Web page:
Maidan MN and the Ukrainian American Community Center invite the general public to attend the Commemoration of Holodomor, a ceremony to honor the memory of the victims of the 1932-1933 Genocide Famine in Ukraine.
The event is free and open to the public, and will be held on Saturday, December 5, 2015, from 2:00 to 4:00 pm at the Minnesota History Center, 345 Kellogg Boulevard West, Saint Paul, MN, 55102.
The Commemoration is a tribute to the millions of Ukrainians who died due to starvation, deportation to labor camps, and execution during the famine deliberately imposed by Stalin's regime on Soviet Ukraine and primarily ethnically Ukrainian areas in the Northern Caucasus in 1932-1933. The Soviet Union denied the famine account until the late 1980s. The historical analysis of the engineered famine, as well as personal stories, will be shared by members of the local Ukrainian community, accompanied by Holodomor video materials. The event will offer an opportunity to reflect on Ukraine’s tragic and bloodstained past and provide context for Ukraine’s bid for freedom and democracy following upon the Euromaidan Revolution of 2013-2014. The event follows the dedication of the Holodomor Memorial in Washington, DC in November of this year.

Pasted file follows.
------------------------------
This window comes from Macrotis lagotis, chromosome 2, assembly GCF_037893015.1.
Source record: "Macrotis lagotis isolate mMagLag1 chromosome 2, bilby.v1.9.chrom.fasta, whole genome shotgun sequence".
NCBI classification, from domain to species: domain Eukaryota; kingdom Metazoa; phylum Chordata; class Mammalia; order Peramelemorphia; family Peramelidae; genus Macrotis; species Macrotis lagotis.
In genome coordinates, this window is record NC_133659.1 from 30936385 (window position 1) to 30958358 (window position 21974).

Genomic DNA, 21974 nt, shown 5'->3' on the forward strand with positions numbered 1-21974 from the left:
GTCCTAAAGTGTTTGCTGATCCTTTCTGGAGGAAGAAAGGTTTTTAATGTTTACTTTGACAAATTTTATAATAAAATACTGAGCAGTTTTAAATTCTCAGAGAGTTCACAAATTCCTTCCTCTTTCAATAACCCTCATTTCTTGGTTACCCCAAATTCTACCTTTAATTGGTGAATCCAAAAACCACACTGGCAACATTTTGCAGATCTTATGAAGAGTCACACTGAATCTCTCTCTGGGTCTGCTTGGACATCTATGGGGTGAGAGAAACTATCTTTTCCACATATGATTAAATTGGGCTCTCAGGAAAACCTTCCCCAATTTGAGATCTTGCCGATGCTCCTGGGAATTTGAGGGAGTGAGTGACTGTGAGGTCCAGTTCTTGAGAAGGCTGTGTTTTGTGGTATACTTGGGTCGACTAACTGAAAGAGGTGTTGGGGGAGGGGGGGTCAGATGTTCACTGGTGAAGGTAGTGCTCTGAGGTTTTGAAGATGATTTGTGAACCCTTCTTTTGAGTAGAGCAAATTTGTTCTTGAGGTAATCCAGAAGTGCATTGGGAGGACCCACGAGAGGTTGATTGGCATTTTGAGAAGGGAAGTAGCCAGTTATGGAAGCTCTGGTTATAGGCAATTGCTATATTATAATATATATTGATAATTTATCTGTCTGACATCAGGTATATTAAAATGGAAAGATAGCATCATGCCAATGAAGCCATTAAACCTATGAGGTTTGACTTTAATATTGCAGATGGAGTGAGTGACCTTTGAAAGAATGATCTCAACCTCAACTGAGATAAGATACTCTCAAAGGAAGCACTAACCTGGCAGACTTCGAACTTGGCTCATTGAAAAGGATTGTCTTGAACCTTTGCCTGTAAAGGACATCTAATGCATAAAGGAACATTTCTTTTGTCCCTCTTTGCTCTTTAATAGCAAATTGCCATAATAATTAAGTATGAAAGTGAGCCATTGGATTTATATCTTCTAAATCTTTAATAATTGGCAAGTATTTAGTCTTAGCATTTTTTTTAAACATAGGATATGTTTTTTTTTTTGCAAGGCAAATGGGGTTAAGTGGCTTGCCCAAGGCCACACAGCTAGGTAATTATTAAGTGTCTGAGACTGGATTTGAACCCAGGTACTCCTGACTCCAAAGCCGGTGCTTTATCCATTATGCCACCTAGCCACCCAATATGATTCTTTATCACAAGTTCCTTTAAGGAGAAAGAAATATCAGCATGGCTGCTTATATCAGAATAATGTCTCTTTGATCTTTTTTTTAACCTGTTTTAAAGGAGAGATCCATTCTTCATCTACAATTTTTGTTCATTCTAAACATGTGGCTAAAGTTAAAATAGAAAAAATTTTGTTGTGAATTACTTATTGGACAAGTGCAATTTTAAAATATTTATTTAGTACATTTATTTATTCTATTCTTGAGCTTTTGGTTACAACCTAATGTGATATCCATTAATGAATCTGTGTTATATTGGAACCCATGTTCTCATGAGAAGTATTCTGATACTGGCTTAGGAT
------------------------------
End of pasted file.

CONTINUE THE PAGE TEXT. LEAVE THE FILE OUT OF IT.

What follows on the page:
“The Great Ukrainian Famine and the Cost of Forgetting” will be presented by Dr. Paul Gavrilyuk, Aquinas Chair of Theology and Philosophy, Theology Department, University of St. Thomas. Dr. Gavrilyuk notes, “Holodomor is a revelation of human nature functioning at the extremes of depravity and self-sacrifice. Holodomor is an attempt to rob the people of Ukraine, especially its peasants, of their dignity. The memory of Holodomor is vital for the rebuilding of the Ukrainian state and the formation of civil society following upon the Revolution of Dignity in 2013-2014.”
Stefan Iwaskewycz will present “Thoughts on the Oral History of the Holodomor,” recollecting his family memories in light of the wordlessness of the victims. He says, “It is fascinating to me that she [my grandmother] frequently and freely spoke to us about her WWII experience; however, she never spoke to us about the Holodomor, never even mentioned it once, until I started to ask her about it as a teenager.”
Valerie Brukhis will unveil the tragedy of inhumanity and the epiphany of humanity through the past and present events in Ukraine in her presentation “Remembering Holodomor Victims, Honoring Euromaidan Heroes.”
A candle lighting ceremony and prayer will conclude the event. Expected in attendance are representatives of religious, ethnic and civic communities of the Twin Cities.
To learn more about this event please contact:
301 Main St NE
Minneapolis, MN 55413